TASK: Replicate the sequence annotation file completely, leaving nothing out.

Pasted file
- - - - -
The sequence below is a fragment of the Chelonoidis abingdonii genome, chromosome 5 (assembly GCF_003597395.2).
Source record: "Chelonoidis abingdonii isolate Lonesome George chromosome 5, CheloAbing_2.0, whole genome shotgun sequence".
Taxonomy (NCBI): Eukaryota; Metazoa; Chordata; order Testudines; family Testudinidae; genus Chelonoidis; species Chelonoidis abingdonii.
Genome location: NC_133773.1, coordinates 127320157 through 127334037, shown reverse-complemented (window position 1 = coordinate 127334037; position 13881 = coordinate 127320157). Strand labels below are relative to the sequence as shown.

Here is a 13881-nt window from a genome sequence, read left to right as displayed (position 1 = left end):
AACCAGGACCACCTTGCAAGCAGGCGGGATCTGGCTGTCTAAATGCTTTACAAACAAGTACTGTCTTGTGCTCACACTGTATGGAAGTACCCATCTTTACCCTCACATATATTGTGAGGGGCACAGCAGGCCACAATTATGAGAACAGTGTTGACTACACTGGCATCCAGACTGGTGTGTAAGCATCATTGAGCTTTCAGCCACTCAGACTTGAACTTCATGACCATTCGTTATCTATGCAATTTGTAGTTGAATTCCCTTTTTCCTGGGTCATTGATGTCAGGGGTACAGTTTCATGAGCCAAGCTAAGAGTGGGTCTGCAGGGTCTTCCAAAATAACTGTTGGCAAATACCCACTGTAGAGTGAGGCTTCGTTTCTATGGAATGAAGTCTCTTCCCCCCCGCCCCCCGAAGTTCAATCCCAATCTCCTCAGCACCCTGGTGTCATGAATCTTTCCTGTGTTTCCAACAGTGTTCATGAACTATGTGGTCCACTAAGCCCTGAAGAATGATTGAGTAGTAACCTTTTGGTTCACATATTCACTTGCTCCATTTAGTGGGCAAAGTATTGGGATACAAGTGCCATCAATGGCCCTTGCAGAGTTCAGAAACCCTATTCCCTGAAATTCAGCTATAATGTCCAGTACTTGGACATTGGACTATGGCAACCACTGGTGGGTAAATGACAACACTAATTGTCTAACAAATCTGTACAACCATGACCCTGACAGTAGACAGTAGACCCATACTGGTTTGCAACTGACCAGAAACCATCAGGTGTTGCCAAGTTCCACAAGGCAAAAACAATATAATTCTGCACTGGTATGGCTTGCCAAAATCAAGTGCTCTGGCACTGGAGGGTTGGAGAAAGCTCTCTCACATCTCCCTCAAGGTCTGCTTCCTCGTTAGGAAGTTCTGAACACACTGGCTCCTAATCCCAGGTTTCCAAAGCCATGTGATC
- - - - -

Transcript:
The sequence below is a fragment of the Chelonoidis abingdonii genome, chromosome 5 (assembly GCF_003597395.2).
Source record: "Chelonoidis abingdonii isolate Lonesome George chromosome 5, CheloAbing_2.0, whole genome shotgun sequence".
Taxonomy (NCBI): Eukaryota; Metazoa; Chordata; order Testudines; family Testudinidae; genus Chelonoidis; species Chelonoidis abingdonii.
Genome location: NC_133773.1, coordinates 127320157 through 127334037, shown reverse-complemented (window position 1 = coordinate 127334037; position 13881 = coordinate 127320157). Strand labels below are relative to the sequence as shown.

Here is a 13881-nt window from a genome sequence, read left to right as displayed (position 1 = left end):
AACCAGGACCACCTTGCAAGCAGGCGGGATCTGGCTGTCTAAATGCTTTACAAACAAGTACTGTCTTGTGCTCACACTGTATGGAAGTACCCATCTTTACCCTCACATATATTGTGAGGGGCACAGCAGGCCACAATTATGAGAACAGTGTTGACTACACTGGCATCCAGACTGGTGTGTAAGCATCATTGAGCTTTCAGCCACTCAGACTTGAACTTCATGACCATTCGTTATCTATGCAATTTGTAGTTGAATTCCCTTTTTCCTGGGTCATTGATGTCAGGGGTACAGTTTCATGAGCCAAGCTAAGAGTGGGTCTGCAGGGTCTTCCAAAATAACTGTTGGCAAATACCCACTGTAGAGTGAGGCTTCGTTTCTATGGAATGAAGTCTCTTCCCCCCCGCCCCCCGAAGTTCAATCCCAATCTCCTCAGCACCCTGGTGTCATGAATCTTTCCTGTGTTTCCAACAGTGTTCATGAACTATGTGGTCCACTAAGCCCTGAAGAATGATTGAGTAGTAACCTTTTGGTTCACATATTCACTTGCTCCATTTAGTGGGCAAAGTATTGGGATACAAGTGCCATCAATGGCCCTTGCAGAGTTCAGAAACCCTATTCCCTGAAATTCAGCTATAATGTCCAGTACTTGGACATTGGACTATGGCAACCACTGGTGGGTAAATGACAACACTAATTGTCTAACAAATCTGTACAACCATGACCCTGACAGTAGACAGTAGACCCATACTGGTTTGCAACTGACCAGAAACCATCAGGTGTTGCCAAGTTCCACAAGGCAAAAACAATATAATTCTGCACTGGTATGGCTTGCCAAAATCAAGTGCTCTGGCACTGGAGGGTTGGAGAAAGCTCTCTCACATCTCCCTCAAGGTCTGCTTCCTCGTTAGGAAGTTCTGAACACACTGGCTCCTAATCCCAGGTTTCCAAAGCCATGTGATC